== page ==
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Ocean Township Legal Issues Blog

Understanding the law's view of grandparent custody

New Jersey residents may be interested in learning what grandparent child custody is and how it could affect them. Grandparent child custody is allowed in some areas and gives grandparents the right to petition or to be awarded the custody of their grandchildren. If grandparents are not awarded custody, they could be awarded visitation rights.

Federal law often gives preference to parents when it comes to caring for their children. It is their right to do so. For this reason, in some areas grandparent child custody has been seen as an infringement on the rights of parents. Still, there are circumstances where the court will decide that it is in the best interests of the child for them to be raised by their grandparents. Typical circumstances might include things like the death of one or both parents or evidence of abuse by one or both parents.

Planning makes holidays more enjoyable for divorced families

New Jersey parents headed for their first winter after a divorce or separation may be concerned about the logistics and emotions involved in navigating the holidays with a new family dynamic. There is no need to face the season with trepidation; even though all families are unique, there are some simple guidelines recommended by experts that can make this time flow much easier for children and parents.

The first key in any divided family situation is for the adults to focus on the most important thing: the children's best interests. If the parties can agree that the children's mental health and happiness is paramount to the airing of grievances or their own hurt feelings, almost everything else falls in line. The second key factor is an acknowledgment in word and deed that both parents are essential to a child's well-being, so fostering stable relationships with each should be a priority during holidays. If possible, traditions from each branch of a child's family tree should be honored.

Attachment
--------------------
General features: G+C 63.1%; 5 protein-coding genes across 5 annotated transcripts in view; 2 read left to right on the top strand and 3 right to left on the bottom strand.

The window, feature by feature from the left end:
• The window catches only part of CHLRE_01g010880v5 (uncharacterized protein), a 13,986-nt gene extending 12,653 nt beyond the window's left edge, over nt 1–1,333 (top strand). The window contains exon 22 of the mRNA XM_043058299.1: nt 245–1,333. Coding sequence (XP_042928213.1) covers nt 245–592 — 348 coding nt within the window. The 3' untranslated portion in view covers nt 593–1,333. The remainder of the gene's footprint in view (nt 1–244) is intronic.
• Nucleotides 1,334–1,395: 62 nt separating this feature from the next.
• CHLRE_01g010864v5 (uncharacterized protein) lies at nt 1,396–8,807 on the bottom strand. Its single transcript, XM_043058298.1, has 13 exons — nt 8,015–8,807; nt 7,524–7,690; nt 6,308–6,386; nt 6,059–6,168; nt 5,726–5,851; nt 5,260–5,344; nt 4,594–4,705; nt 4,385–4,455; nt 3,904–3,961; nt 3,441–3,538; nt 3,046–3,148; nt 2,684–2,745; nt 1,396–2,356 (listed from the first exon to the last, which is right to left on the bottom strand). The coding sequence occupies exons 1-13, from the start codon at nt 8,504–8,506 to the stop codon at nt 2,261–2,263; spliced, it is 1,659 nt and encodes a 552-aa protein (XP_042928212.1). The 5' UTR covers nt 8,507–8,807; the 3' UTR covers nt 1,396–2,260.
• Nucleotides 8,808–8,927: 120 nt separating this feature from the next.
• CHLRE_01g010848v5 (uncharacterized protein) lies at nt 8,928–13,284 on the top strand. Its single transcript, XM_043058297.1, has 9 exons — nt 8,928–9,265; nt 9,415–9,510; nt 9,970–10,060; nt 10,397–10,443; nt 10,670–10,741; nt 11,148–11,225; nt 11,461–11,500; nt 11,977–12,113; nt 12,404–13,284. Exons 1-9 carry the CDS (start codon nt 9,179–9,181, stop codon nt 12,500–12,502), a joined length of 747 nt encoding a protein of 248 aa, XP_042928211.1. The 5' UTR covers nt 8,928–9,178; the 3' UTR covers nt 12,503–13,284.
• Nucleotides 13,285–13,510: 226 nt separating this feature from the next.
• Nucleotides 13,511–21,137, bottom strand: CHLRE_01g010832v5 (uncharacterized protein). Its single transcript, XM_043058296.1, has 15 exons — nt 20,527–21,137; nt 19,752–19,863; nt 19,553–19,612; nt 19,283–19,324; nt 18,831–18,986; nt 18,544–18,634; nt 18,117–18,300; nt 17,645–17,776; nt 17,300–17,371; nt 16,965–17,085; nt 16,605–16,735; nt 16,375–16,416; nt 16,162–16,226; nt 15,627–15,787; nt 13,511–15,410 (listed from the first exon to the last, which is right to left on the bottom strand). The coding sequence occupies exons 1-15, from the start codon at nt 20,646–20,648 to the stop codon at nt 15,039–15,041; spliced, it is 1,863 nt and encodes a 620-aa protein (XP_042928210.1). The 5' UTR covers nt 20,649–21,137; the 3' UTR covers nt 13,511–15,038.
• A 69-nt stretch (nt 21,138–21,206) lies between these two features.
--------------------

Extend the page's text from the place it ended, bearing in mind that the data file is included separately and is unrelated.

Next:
Parallel parenting offers options to avoid divorce conflicts

Child custody, visitation and support issues are common concerns in New Jersey divorces, but problems may loom on the horizon when working out the day-to-day logistics of interacting with an ex-spouse. After a divorce, some type of custody arrangement is usually worked out that allows each parent to have input into how a child is raised. When divorced parents can't get along, however, even something as simple as picking up a child in a shared custody arrangement could become a problem.

The Good Men Project writes that one way to alleviate these problems is through parallel parenting. This method of parenting involves both parents being involved in the children's lives while not interfering with each other's lives. To do this, both parents must keep all interactions impersonal to avoid the potential for conflict. Unfortunately, this is easier said than done due to the need to communicate regarding major decisions in the children's lives.

Nesting and other approaches to helping children after divorce

Some New Jersey parents who are divorcing might want to consider an arrangement called "nesting" or "birdnesting" to help their children adjust to the separation. In a nesting arrangement, children stay in the family home while each parent takes turns living there. Experts say that nesting can give children a sense of stability, but a successful arrangement requires parents to get along well. They also need to be able to afford at least two homes, the family home and another one they alternate living in when not at the family home. Finally, the arrangement should not last more than a few months.

Experts say arrangements that last longer risk giving children the impression that their parents might get back together. Another danger is that children may become more anxious anticipating what separate homes will be like. Parents may have a higher likelihood of conflict as a result of sharing homes the longer the arrangement continues.

Dividing assets in divorce: who gets your dog?

Many people do not realize how many different elements there are in a divorce. Perhaps the most complicated part is deciding who gets custody of your children. But, what if you have pets? A large number of families in New Jersey have dogs, cats or other animals that they consider a part of their family.